Sports is among the many industries that has taken it on the chin in 2020 due to the COVID-19 pandemic.

The postponements, cancellations, and crowd limitations have not been friends to the bottom line.

And NASCAR is no exception. Now, I'm gonna level with you; I don't know deeply technical terms regarding the sport and I won't pretend I do. But I DO know what it means when you have a difficult time finding sponsors.

A report at Frontstretch.com revealing Bob Leavine's sale of his No. 95 NASCAR Cup Series team, a family-owned enterprise, also quotes Leavine as saying that his team would be lucky to sell $50,000 worth of sponsorship by year's end.

$50,000.

A lot of money to you and me, yes, but chump change in the world of professional auto racing, where millions are needed, at least, if a team has any hopes of being competitive.

Leavine's belief that the bankruptcies filed by big companies (potential sponsors) obviously makes it a hard sell to convince them to jump on board with this kind of an investment. And, of course, that makes sense.

Again, it's a tough time for professional sports, across the board, and it just got tougher in Sparta, Kentucky.

Mark Simendinger, executive vice president and general manager of Kentucky Speedway, posted the following message Tuesday:

As the new NASCAR 2021 schedule has come to light, we are disappointed to share that Kentucky Speedway will not be hosting you in the Bluegrass State in 2021. Your support has meant the world to us and we would like to sincerely thank you for your support of our Speedway.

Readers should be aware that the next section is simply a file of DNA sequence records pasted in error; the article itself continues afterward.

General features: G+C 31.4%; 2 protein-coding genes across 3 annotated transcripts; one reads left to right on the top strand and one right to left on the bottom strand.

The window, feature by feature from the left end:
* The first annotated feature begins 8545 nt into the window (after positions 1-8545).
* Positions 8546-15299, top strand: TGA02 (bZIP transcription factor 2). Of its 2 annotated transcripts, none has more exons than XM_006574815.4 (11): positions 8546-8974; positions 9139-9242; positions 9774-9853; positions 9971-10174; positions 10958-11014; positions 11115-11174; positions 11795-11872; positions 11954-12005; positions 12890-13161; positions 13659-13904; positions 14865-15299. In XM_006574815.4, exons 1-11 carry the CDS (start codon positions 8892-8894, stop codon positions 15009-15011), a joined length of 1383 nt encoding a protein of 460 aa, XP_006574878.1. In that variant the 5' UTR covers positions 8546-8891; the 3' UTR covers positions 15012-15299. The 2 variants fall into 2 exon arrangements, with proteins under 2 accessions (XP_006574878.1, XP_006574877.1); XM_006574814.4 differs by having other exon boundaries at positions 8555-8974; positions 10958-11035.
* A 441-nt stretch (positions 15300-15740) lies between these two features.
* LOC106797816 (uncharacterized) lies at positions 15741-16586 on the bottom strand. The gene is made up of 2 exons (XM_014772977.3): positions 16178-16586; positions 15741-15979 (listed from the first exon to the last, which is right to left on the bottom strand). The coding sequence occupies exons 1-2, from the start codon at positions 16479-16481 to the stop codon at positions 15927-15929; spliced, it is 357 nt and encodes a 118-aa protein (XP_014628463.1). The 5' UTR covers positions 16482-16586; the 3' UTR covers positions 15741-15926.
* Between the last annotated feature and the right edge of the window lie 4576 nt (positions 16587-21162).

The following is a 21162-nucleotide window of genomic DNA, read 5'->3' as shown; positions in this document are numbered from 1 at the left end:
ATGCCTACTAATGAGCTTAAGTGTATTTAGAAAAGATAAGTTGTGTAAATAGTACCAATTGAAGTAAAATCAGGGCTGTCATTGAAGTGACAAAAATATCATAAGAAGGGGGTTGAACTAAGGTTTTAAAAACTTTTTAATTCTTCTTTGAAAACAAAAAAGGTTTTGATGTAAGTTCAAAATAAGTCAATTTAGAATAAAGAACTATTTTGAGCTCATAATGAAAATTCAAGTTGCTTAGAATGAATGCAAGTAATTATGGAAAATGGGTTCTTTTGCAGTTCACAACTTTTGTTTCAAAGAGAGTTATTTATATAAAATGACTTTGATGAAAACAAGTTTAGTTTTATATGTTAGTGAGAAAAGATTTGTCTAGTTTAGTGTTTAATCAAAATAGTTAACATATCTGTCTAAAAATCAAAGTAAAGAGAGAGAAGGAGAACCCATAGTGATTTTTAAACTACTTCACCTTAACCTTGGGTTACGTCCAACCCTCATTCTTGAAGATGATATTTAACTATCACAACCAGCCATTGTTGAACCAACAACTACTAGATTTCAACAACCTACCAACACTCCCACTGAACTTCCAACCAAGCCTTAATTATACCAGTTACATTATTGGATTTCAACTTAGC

The past two decades have been filled with memorable moments that will last a lifetime. Your dedication and passion is what motivated us to do our best every day. 

As we evolve our property into a multi-use facility, we will continue to keep you updated about our future plans.  

If you had purchased tickets to our 2020 NASCAR events, please visit our exchange form page for more information.  

It’s been an honor to serve you and hope to see you again soon. 

While the loss of races at the speedway is a stark reflection of what NASCAR has been through in 2020, what about the city of Sparta itself?

WLKY-Louisville spoke with its mayor, Sidney Gullion, who expressed his concerns about the town's economy in the coming year.

For a town of less than 300 citizens--according to the most recent estimates from the United States Census Bureau--those concerns are well-founded.

However, not letting any grass grow under their feet, the Gallatin County Judge Executive Ryan Morris indicates that plans are already underway for 2022.

Enter your number to get our free mobile app